So in order for this conspiracy to be true, we’d have to assume that the literally thousands of researchers, who probably don’t own the pharmaceutical companies and have no financial interest in suppressing a cure, would have achieved the one goal they hoped to, which was quite altruistic, but then became sociopaths who hid it away from the world in a malicious attempt to profit from the misery of others.
I suppose it is possible that big pharma somehow defied Point #1 above, and then either added the felony of murdering any employee who found such a cure to the dumb things they did, or added the additional expense of paying those researchers off, adding more to their loss mentioned in Point #1. But either scenario simply bolsters the Catch-22, making it even more illogical.
I’d also like to add that if Bill Clinton couldn’t silence one frisky intern with the might of all the US Government agencies on his side, how is a pharmaceutical company going to silence hundreds, if not thousands of researchers?
Point #4 – There’s actually multiple cures for cancer already on the market.
This one is so obvious and simple, it’s a shame it’s completely overlooked.
Do you know someone who was diagnosed with cancer, and through treatments like chemotherapy, surgery, embolization, etc., are now in remission? I know many, including my father.
Each one of them received an effective cure, which is why they no longer have cancer. There may not be one treatment that cures all cancers, but that’s because of the premise I outlined in point #2.
So there is in fact multiple cures for multiple cancers already. Instead, what researchers now work on, is finding more effective cures that are not only more successful at killing the disease, but also less harmful to the affected person.
Point #5 – There’s plenty of money in a cure
Because cell mutation will always occur, and therefore cancer will always exist, cancer can likely never be eradicated like the black plague or small pox were. So there is plenty of money to be made in a cure.
If drug companies lost money from such a cure due to decreased demand, they could easily move to treat other diseases or conditions to replace those lost profits with their humanity in tact.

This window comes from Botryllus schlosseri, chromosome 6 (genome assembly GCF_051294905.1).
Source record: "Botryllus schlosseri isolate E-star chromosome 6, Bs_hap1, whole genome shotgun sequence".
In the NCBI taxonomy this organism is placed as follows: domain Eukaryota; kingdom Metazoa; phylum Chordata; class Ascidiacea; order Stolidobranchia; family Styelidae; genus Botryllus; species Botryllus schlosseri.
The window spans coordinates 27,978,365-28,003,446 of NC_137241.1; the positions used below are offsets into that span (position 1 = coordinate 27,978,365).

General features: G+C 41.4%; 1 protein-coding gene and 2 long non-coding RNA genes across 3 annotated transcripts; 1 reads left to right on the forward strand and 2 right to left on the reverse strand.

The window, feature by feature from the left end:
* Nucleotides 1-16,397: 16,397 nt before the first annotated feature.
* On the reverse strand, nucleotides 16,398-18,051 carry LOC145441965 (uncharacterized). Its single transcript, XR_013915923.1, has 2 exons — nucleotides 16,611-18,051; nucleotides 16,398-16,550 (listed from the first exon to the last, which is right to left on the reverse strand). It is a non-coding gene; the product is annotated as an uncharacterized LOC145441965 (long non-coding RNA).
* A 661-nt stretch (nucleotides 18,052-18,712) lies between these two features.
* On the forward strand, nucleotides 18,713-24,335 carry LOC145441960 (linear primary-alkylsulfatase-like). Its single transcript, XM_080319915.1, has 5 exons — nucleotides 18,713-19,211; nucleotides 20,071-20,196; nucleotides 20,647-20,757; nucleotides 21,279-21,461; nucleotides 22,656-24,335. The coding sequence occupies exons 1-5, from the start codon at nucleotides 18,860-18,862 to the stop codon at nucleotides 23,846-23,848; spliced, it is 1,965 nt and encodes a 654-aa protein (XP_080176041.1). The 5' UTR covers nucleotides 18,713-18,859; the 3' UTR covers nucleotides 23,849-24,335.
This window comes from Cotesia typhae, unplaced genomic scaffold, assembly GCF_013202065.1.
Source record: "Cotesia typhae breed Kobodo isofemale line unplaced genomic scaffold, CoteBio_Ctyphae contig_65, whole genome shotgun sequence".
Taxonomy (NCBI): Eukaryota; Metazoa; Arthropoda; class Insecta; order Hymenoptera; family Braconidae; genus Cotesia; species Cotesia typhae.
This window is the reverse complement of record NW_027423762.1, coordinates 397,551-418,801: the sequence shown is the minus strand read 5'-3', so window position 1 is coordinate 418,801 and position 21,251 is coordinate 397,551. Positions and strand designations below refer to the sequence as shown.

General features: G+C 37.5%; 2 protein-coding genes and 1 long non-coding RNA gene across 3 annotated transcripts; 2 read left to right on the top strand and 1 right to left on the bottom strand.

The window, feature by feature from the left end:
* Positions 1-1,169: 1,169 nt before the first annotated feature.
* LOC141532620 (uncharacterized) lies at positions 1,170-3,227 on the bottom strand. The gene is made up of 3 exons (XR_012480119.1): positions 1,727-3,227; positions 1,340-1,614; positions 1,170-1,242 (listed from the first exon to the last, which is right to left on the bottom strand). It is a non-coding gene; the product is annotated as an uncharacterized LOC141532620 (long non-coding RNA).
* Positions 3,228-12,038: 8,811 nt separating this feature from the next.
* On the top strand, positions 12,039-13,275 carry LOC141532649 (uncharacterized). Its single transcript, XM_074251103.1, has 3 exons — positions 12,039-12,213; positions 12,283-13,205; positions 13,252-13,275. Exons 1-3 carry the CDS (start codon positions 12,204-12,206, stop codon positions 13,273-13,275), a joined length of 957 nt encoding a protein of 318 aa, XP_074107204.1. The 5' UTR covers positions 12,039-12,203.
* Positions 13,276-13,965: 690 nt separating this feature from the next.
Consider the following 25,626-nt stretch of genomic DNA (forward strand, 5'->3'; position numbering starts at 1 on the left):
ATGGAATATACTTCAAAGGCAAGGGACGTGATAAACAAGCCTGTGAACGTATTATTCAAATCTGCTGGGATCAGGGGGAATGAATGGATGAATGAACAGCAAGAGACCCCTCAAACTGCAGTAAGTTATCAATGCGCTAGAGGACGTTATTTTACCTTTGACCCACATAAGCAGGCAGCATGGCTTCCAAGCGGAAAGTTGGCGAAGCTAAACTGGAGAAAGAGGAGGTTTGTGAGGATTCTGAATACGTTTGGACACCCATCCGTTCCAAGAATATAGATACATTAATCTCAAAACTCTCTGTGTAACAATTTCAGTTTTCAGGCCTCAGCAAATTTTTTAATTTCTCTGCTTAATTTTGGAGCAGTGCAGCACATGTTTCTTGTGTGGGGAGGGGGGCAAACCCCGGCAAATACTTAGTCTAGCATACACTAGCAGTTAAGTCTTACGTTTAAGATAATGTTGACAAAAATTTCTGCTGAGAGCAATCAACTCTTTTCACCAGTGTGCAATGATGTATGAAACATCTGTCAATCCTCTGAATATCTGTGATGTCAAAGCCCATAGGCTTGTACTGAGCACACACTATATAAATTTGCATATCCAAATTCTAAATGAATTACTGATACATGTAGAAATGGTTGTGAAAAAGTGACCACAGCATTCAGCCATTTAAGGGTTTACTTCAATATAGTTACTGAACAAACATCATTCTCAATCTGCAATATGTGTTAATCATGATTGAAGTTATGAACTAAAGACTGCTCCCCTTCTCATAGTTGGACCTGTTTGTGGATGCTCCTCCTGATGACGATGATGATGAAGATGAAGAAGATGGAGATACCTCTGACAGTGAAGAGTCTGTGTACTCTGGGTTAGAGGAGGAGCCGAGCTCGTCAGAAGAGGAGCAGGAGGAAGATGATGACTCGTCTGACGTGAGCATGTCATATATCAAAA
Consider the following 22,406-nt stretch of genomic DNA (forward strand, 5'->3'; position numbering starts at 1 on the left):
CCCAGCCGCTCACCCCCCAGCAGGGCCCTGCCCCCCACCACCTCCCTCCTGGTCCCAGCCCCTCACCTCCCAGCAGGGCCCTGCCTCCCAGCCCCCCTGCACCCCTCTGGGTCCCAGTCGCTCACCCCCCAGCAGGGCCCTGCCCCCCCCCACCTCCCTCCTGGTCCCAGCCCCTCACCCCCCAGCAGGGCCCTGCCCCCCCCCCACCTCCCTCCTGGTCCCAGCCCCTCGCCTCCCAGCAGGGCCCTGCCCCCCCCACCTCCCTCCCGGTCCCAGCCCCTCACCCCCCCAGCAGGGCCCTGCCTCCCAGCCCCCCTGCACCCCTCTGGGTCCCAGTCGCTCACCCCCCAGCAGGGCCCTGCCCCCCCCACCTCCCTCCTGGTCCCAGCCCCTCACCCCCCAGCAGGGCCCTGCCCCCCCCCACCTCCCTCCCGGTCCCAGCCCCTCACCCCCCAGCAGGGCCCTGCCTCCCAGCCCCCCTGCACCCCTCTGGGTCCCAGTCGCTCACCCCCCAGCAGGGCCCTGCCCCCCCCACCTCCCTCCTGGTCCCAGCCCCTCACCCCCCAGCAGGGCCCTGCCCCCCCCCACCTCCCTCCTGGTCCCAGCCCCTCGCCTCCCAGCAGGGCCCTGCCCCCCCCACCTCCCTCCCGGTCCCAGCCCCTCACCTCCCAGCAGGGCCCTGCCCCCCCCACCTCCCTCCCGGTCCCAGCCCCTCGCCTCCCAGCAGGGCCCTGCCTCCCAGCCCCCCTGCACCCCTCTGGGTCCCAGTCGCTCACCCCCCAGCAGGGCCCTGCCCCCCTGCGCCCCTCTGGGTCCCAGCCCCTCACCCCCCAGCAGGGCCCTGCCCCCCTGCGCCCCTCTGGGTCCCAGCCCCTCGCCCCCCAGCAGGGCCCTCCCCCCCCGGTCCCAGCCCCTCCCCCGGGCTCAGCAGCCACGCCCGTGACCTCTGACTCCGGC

Point #6 – The smaller conspiracy
If I ignore the big conspiracy in Point #3, it’s still important to remember that there are a lot of drug companies, research hospitals, and science universities out there. We’d still have to assume that these companies, who are trying to beat each other in the free market, all put aside their differences, secretly met in some clandestine office, then suddenly worked together to harm people in such a brutal way—a scenario that is also highly illogical.
Point #7 – Where are the in-betweens?
This conspiracy assumes that big pharma is making a fortune just treating people’s cancer without curing it. But most people who get cancer either receive one of the aforementioned cures from Point #4, or they die somewhat quickly after diagnosis. Rarely do people live a long time with a diagnosed cancer.
No one treats someone who is dead, so if people die, there’s no money to be made off of them. But if big pharma does cure them so they live longer, they’ll likely catch some other condition down the road that big pharma can also treat. So the money is not in suppressing a cure, the money is in helping people to live longer, so they need more conditions to be cured in the future.
These seven points are by no means all the reasons why this conspiracy makes little sense, they’re merely the ones I was able to come up with in literally two days of thinking about this. Plus, I’m well over my 1,000-word count I usually try to maintain in these posts.
So I hope that going forward, instead of assuming the worst in people whom you neither know nor understand their work and their motives, you think skeptically as I have, and allow yourself to believe that people are indeed mostly good. Biologists who took up the cause of curing cancer, are in fact working honestly towards that goal every day, there’s little reason to believe otherwise.